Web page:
were bigger, brighter, baggier and had
more bold geometric patterns,"
Davidson said. "Now we are back to
organic, muted colors and bell-bot-
Fashion, like all other art forms, has
not remained untouched by the chang-
ing society that encompasses it.
Theories abound as to why fashion
changes the way it does, why trends
evolve and then die out so abruptly.
Steven Francone, a Business senior,
Photo Mustration by ADRIANA YUGOVICH/Dady
'80s fashions like stonewashed jeans and high ponytails live on in our memories.
Comic Opera Guild presents
Feb. 26 - 28 & Mar. 1 matinee
Lydia Mendelssohn Theatre
Tickets: SKR Classical Records, 539 E. Liberty
Mendelssohn Box Office (763-1085)
: Commuter Trnnsyortation Co.-
- Metropolitan Airport Service:
*0000000e 000000000 e @00000000 e @00eee e
said that the current trend toward earthi-
er colors can be best explained by
heightened environmental awareness.
"People are just now beginning to appre-
ciate the beauty of the Earth and imitate
its colors," Francone said.
Gaeta put forth another theory. She
said she has witnessed a move toward
more individual styles, which she attrib-
uted to women's entry into the work-
"As more women went to work, fash-
ion followed suit to accommodate new
lifestyles and needs," Gaeta said.
But are today's fashion trends entirely
a reaction to and rebellion against the
'80s? Although there seems to be a gen-
eral consensus regarding color trends,
many followers of fashion believe that
current styles are anything but new.
Nicole Ozanich, retail manager of Rag-
O-Rama, gave her point of view:
"I really don't think fashion has
changed," she said. "Those styles have
been recycled in the '90s. They might be
modified, but they are basically the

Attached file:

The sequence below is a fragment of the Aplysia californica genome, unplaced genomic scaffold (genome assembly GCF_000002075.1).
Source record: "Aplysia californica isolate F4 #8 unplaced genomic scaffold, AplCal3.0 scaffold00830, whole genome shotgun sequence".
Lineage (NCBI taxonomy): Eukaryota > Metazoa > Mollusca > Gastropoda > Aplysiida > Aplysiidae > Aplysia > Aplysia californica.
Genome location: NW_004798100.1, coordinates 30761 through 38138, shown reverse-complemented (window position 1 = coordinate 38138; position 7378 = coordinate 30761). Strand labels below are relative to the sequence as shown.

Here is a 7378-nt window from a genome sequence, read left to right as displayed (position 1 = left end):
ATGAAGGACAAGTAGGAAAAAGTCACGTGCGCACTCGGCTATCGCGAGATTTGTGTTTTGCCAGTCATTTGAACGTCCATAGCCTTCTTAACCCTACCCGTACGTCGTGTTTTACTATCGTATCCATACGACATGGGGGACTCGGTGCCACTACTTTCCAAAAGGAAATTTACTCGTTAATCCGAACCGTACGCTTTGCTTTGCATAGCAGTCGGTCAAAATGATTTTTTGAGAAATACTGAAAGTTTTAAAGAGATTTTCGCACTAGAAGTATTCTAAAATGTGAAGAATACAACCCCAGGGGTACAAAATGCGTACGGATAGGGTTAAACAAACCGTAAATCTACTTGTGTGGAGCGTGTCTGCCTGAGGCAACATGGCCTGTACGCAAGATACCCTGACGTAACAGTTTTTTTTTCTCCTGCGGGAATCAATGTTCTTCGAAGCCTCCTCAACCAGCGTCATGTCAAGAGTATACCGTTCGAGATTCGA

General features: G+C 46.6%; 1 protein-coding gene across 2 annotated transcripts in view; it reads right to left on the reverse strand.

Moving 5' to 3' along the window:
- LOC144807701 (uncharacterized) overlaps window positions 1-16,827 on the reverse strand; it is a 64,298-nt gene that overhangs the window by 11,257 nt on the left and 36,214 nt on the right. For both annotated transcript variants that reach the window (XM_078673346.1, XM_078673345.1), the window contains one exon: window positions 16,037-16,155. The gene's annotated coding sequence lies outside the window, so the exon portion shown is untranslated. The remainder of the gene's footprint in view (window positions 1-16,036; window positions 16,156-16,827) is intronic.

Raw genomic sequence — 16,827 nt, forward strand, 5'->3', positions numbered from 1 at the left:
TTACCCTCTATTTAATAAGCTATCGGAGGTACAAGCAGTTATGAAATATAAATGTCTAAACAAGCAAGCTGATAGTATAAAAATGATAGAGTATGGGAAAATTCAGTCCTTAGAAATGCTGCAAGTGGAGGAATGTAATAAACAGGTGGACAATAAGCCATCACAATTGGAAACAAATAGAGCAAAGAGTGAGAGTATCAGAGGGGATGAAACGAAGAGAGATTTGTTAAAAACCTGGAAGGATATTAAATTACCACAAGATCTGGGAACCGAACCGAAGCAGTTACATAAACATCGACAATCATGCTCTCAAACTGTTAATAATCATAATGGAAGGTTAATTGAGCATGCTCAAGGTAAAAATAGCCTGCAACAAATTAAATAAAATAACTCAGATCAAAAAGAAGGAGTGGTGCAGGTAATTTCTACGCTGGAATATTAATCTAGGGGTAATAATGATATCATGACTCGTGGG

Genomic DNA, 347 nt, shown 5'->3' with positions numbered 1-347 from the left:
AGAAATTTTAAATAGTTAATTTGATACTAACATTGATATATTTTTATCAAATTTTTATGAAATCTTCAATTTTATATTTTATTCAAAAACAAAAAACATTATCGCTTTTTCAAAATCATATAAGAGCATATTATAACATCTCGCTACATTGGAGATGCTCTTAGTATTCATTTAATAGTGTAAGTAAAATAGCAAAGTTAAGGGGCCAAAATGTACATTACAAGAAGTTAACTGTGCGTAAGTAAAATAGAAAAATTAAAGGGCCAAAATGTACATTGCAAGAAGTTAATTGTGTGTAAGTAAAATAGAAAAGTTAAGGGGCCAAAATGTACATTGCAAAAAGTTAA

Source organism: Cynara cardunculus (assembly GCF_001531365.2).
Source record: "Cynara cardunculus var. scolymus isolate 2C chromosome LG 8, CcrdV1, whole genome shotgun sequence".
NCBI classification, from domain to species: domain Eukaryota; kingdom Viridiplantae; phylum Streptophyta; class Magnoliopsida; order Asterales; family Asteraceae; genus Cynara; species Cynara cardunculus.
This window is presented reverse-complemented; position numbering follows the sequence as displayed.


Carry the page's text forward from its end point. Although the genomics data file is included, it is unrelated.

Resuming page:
Davidson agreed, and attributed style
revival to a lack of fresh ideas in the
fashion world. "People are wearing a lot
of the same stuff. Fashion has come full
circle in 20 years,' he said.
Another influence on fashion trends
is music, as it has become increasingly
difficult to separate one from the other
on any level. Beginning with its first
video, "Video Killed the Radio Star.
MTV has basically dictated styles to its
public through videos, which often bear
a striking resemblance to models' run-
way shows. Obviously MTV is more
than aware of the power it possesses, as
it broadcasts such programs such as
"House of Style."
Does this mean that the '90s are not
about individuality? Are we mere pup-
pets of the media? Teich is more hopeful
than that, seeing the decade as a time for
style refinement. She described how
shoppers have sifted through the styles
of the past three decades and recycled
only those that somehow proved them-
selves worthy. The final result has been
a refinement of fashion -the necessary
and expected evolution of any art form.
It is possible to look to couture fash-
ions in magazines and runway shows as
an example of newness and individuali-
ty. The push toward androgyny certainly
can be used as a rebuttal to those who
believe fashion is only reliving its past.
Flipping through magazines, it can be
difficult to tell if an item was designed
for a man or woman, never mind trying
to assess the gender of the models in
But androgynous styles might not be
making if off the runway. Although
Ozanich does notice that both high
school boys and girls tend to buy big,
baggy clothing, she does not see any
general move toward androgynous
styles in her store. Davidson agreed,
adding that unisex styles are "not in our
Whether wobbling down the street in
platform shoes or skipping our way
across town in Birkenstocks, few on
campus live life trend-free. What the
future holds for fashion remains a mys-
tery. But there is no doubt that whether
we end up walking around the streets in
Star Trek suits or running down the-
street in our skivvies, we will look back
on the '90s - as we do at the '80s - as
a time of fashion crisis. But you just
may want to save a few of those pictures
you're taking - don't burn them all,
*Located in baggage
claim areas of Detroit
* Prompt service to and
from the Michigan
Union and the Detroit
1-800-488-7433 (OR) (313) 941-3252